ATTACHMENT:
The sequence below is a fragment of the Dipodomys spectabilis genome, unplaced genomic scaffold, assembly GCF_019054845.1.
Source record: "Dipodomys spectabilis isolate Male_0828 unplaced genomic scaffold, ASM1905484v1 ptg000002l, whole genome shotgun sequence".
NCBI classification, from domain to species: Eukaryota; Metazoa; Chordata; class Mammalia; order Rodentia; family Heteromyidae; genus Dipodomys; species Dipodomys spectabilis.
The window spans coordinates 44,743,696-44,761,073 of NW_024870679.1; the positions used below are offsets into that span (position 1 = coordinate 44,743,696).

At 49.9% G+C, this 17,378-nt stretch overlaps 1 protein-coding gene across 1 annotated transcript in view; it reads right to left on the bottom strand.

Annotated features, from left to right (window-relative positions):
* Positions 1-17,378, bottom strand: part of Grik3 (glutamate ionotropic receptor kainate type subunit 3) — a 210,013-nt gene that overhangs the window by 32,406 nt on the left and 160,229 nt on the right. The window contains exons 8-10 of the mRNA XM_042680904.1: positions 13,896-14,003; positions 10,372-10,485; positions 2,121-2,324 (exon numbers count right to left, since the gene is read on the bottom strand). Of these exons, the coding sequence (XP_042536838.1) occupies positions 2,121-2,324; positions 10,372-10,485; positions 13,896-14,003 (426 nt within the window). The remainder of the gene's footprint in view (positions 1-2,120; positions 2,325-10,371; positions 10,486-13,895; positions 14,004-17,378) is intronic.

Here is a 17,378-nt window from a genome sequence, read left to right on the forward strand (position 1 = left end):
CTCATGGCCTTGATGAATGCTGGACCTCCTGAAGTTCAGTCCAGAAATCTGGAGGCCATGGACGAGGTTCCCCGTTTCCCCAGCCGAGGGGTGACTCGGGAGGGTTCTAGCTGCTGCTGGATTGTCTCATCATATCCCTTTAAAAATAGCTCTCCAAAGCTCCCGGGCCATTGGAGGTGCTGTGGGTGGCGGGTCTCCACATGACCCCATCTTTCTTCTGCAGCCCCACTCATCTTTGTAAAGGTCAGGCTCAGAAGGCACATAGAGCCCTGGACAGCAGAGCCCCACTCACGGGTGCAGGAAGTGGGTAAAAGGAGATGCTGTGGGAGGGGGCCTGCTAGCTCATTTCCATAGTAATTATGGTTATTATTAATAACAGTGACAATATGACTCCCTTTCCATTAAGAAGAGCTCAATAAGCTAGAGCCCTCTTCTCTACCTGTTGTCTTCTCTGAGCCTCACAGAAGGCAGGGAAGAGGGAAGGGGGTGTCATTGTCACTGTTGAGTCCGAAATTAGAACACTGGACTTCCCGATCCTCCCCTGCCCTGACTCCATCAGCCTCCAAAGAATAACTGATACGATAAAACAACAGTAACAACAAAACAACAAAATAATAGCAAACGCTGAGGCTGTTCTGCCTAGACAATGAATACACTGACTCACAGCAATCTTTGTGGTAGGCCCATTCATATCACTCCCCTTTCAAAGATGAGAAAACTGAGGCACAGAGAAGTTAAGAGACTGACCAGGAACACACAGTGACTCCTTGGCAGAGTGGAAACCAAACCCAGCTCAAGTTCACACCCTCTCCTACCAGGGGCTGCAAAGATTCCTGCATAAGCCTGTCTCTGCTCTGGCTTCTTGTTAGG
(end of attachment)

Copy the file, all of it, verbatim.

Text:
The sequence below is a fragment of the Dipodomys spectabilis genome, unplaced genomic scaffold, assembly GCF_019054845.1.
Source record: "Dipodomys spectabilis isolate Male_0828 unplaced genomic scaffold, ASM1905484v1 ptg000002l, whole genome shotgun sequence".
NCBI classification, from domain to species: Eukaryota; Metazoa; Chordata; class Mammalia; order Rodentia; family Heteromyidae; genus Dipodomys; species Dipodomys spectabilis.
The window spans coordinates 44,743,696-44,761,073 of NW_024870679.1; the positions used below are offsets into that span (position 1 = coordinate 44,743,696).

At 49.9% G+C, this 17,378-nt stretch overlaps 1 protein-coding gene across 1 annotated transcript in view; it reads right to left on the bottom strand.

Annotated features, from left to right (window-relative positions):
* Positions 1-17,378, bottom strand: part of Grik3 (glutamate ionotropic receptor kainate type subunit 3) — a 210,013-nt gene that overhangs the window by 32,406 nt on the left and 160,229 nt on the right. The window contains exons 8-10 of the mRNA XM_042680904.1: positions 13,896-14,003; positions 10,372-10,485; positions 2,121-2,324 (exon numbers count right to left, since the gene is read on the bottom strand). Of these exons, the coding sequence (XP_042536838.1) occupies positions 2,121-2,324; positions 10,372-10,485; positions 13,896-14,003 (426 nt within the window). The remainder of the gene's footprint in view (positions 1-2,120; positions 2,325-10,371; positions 10,486-13,895; positions 14,004-17,378) is intronic.

Here is a 17,378-nt window from a genome sequence, read left to right on the forward strand (position 1 = left end):
CTCATGGCCTTGATGAATGCTGGACCTCCTGAAGTTCAGTCCAGAAATCTGGAGGCCATGGACGAGGTTCCCCGTTTCCCCAGCCGAGGGGTGACTCGGGAGGGTTCTAGCTGCTGCTGGATTGTCTCATCATATCCCTTTAAAAATAGCTCTCCAAAGCTCCCGGGCCATTGGAGGTGCTGTGGGTGGCGGGTCTCCACATGACCCCATCTTTCTTCTGCAGCCCCACTCATCTTTGTAAAGGTCAGGCTCAGAAGGCACATAGAGCCCTGGACAGCAGAGCCCCACTCACGGGTGCAGGAAGTGGGTAAAAGGAGATGCTGTGGGAGGGGGCCTGCTAGCTCATTTCCATAGTAATTATGGTTATTATTAATAACAGTGACAATATGACTCCCTTTCCATTAAGAAGAGCTCAATAAGCTAGAGCCCTCTTCTCTACCTGTTGTCTTCTCTGAGCCTCACAGAAGGCAGGGAAGAGGGAAGGGGGTGTCATTGTCACTGTTGAGTCCGAAATTAGAACACTGGACTTCCCGATCCTCCCCTGCCCTGACTCCATCAGCCTCCAAAGAATAACTGATACGATAAAACAACAGTAACAACAAAACAACAAAATAATAGCAAACGCTGAGGCTGTTCTGCCTAGACAATGAATACACTGACTCACAGCAATCTTTGTGGTAGGCCCATTCATATCACTCCCCTTTCAAAGATGAGAAAACTGAGGCACAGAGAAGTTAAGAGACTGACCAGGAACACACAGTGACTCCTTGGCAGAGTGGAAACCAAACCCAGCTCAAGTTCACACCCTCTCCTACCAGGGGCTGCAAAGATTCCTGCATAAGCCTGTCTCTGCTCTGGCTTCTTGTTAGG